What is the dating game
Prosecutors said that Alcala "toyed" with his victims, strangling them until they lost consciousness, then waiting until they revived, sometimes repeating this process several times before finally killing them.Alcala compiled a collection of more than 1,000 photographs of women and teenage boys, many in sexually explicit poses.During his incarceration between the second and third trials, Alcala wrote and self-published a book, You, the Jury, in which he claimed innocence in the Samsoe case and suggested a different suspect.He also filed two lawsuits against the California penal system, for a slip-and-fall incident and for refusing to provide him a low-fat diet.In 1980 he was tried, convicted, and sentenced to death for Samsoe's murder, but the verdict was overturned by the California Supreme Court because jurors had been improperly informed of his prior sex crimes.In 1986, after a second trial virtually identical to the first except for omission of the prior criminal record testimony, he was again convicted and sentenced to death.A Ninth Circuit Court of Appeals panel nullified the second conviction, in part because a witness was not allowed to support Alcala's contention that the park ranger who found Samsoe's body had been "hypnotized by police investigators".Additional evidence, including another cold case DNA match in 2004, led to Alcala's indictment for the murders of four additional women: Jill Barcomb, 18, a New York runaway found "rolled up like a ball" in a Los Angeles ravine in 1977, and originally thought to have been a victim of the Hillside Strangler; Georgia Wixted, 27, bludgeoned in her Malibu apartment in 1977; Charlotte Lamb, 31, raped, strangled, and left in the laundry room of an El Segundo apartment complex in 1978; and Jill Parenteau, 21, killed in her Burbank apartment in 1979.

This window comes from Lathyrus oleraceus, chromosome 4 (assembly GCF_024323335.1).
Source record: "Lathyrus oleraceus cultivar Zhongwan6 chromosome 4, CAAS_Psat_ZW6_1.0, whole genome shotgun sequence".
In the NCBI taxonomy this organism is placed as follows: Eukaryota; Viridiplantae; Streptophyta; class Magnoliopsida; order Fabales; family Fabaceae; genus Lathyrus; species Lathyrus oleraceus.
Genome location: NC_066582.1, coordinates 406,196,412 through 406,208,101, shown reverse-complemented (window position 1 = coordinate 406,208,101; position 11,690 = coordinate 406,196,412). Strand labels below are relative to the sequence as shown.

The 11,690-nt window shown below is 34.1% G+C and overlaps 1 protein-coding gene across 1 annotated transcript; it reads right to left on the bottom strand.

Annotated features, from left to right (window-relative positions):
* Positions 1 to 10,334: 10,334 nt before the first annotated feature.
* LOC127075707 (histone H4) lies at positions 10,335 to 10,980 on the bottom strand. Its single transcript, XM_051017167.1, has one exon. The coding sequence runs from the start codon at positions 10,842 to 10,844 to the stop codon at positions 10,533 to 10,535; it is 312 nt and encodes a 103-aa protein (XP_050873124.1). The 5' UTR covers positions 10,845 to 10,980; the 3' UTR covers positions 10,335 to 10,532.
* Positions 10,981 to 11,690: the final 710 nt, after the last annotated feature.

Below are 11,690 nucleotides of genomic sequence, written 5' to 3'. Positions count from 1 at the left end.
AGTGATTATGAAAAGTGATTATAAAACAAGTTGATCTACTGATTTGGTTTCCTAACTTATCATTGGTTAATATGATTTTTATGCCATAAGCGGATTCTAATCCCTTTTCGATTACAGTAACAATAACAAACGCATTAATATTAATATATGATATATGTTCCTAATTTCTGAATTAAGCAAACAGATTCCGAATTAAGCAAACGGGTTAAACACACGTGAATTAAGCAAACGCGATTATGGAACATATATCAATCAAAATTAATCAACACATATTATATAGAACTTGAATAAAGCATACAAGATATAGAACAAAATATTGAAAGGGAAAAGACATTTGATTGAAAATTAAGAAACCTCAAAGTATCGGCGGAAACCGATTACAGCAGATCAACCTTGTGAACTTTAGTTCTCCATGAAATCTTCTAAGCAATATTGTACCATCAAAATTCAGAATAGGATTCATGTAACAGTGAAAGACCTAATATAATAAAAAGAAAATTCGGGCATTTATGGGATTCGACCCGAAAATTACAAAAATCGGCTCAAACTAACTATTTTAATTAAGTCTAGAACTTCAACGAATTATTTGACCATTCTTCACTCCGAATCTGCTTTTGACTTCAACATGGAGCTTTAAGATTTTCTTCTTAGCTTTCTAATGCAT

Alcala was arrested in late 1979 and held without bail.
But it's very hard to say you have reasonable doubt on all five, especially when four of the five aren't alleged by eyewitnesses but are proven by DNA matches." He took the stand in his own defense, and for five hours played the roles of both interrogator and witness, asking himself questions (addressing himself as "Mr.